Previously on this blog I have documented the existence of two distinct communities of African origins in Syria: (i) the Afro-Syrians of the Yarmouk Basin area in southwest Deraa province near the borders with Jordan and the Israeli-occupied Golan Heights and (ii) the West African Shi'a community in Damascus. A third community consists of Sudanese-Syrians: that is, more recent Sudanese migrants to Syria and their offspring. To be sure, the Afro-Syrians of the Yarmouk Basin area are also reputed to have Sudanese origins, but their ancestors settled in that area well before Syria was established as an independent, modern nation and so their descendants are reckoned as Syrians and have Syrian nationality in contrast to the newer Sudanese-Syrian community. There has been some intermarriage between the Sudanese-Syrians and the Afro-Syrians of the Yarmouk Basin area.
To learn more about the Sudanese-Syrians and their status in Syrian society, I interviewed today a friend of this community who still resides in Syria. He was born in Syria. His mother was born in Syria and his father was born in Sudan.
The interview is slightly edited and condensed for clarity. Any parenthetical insertions in square brackets are my own.
Q: Are there many people in Syria of Sudanese origins? Your father for example, how did he come to Syria?
A: [There are] more than 1000 Sudanese families. My father came in 1994 for work and then to return but his circumstances did not allow him to return.
Q: When did they [the Sudanese] come to Syria? And how did they come?
A: There are people fro some time meaning more than 20 years ago, and the majority come from Iraq, they fled from the Iraq War.
Q: The war between Iraq and Iran you mean?
A: There are people [who fled] because of the Iran[-Iraq] war and there are people in the American war.
Q: I see, meaning when the Americans waged war against my homeland in 1991 and 2003.
A: My father was in 91 and it is possibly the reason that allowed him to come here [Syria], and there are people in 2003.
Q: So your father came directly from Sudan or he came from Iraq?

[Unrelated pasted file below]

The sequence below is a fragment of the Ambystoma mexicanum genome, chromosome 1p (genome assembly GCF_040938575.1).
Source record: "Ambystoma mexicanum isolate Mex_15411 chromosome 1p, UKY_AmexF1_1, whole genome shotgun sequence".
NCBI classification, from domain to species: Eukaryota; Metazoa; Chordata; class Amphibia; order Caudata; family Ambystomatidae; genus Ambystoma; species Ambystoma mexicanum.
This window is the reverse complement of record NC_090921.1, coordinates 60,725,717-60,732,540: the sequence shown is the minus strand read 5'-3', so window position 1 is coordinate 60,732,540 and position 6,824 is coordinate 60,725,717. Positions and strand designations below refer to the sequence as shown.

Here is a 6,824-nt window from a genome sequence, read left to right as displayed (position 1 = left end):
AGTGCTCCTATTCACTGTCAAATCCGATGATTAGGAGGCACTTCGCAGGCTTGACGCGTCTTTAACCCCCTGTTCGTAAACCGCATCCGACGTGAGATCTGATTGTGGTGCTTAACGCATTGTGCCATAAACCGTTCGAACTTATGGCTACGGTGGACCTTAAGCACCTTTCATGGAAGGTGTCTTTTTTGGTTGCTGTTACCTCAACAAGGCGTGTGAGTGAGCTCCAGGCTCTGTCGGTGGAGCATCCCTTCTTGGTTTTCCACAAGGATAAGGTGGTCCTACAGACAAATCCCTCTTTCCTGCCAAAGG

A: No he came from Sudan to Iraq and later came to Syria.
Q: And most of the people from Sudan who have come to Syria have married Syrian women?
A: There are some but not many. And most of the Sudanese married to Syrian women: their wives are from Jalin [a locality of the Yarmouk Basin with a substantial Afro-Syrian population] and the Golan.
Q: Yes, because there are people from Jalin and the Golan of African origins. Your mother for example is from Jalin?
A: No my mother is from the Golan.
Q: And most of the Sudanese families are living in Damascus city?
Q: Generally how is life for them?
A: Poverty, ruin because of form [/appearance] and colour. Even in work they say to you why are you working among us?
Q: I see. So there are problems of racism in the society?
A: Yes, there are, and a lot [of them],
Q: For example they curse you and call you 'zunuj' [Arabic word for an African person, generally considered derogatory]?
A: Yes, not zunuj: black.
Q: I see I mean they use this word zunuj and it is a racist word.
A: Yes: isn't it the same thing if I say to you zinji or black? True or not?
Q: Yes true. Do you have Syrian nationality?
A: No, they do not give it to us. We have tried to take nationality but they have not given it to us. They said we do not have the right to it. And there are people who have volunteered with the Syrian army and waged war against terrorism, and I am among them.
Q: And despite that they did not give you nationality?
A: No, they did not give me and I was wounded and they gave me nothing.
Q: In which areas did you fight? And are you still volunteering with the Syrian army?
A: No I left. [I fought] in Darayya, Wadi Barada, Jobar.
Q: Are there many martyrs of the Sudanese Syrians who fought with the Syrian army?
A: No, but there are wounded.
Q: Yes, and they did not give them nationality?
A: No, even material compensation they did not give them.
Q: In what employment positions do most of the people of Sudanese origins work?
A: No the 'iqama [residence permit] that is with us: on it is written- 'Not allowed for him to pursue work.' But we are working in toilsome jobs: self-employment.
Q: Have some of the people migrated to Sudan and Europe since the beginning of the war?
A: There are people but very small number: that is, the one who has money to leave has left and the one who does not have it [only] has God. And there are people submitting refuge request with the UNHCR: they have managed to get settlement.
Q: Do you have a message for Syrian society in general?
A: Yes I have: that there are many Syrian youth and others, if a small opportunity becomes possible for them, they can change a whole generation. And don't judge a human being from his appearance. He may be the best person you meet in your life: when you see his inside, you will find it the opposite of his colour. And he has feeling in him: he loves and sacrifices like any ordinary person, and let all the people remember that the colour of the Ka'aba is black and that what covers their honour and blemish [/private parts] is the colour black [i.e. clothing to cover women, as one reader noted for clarification].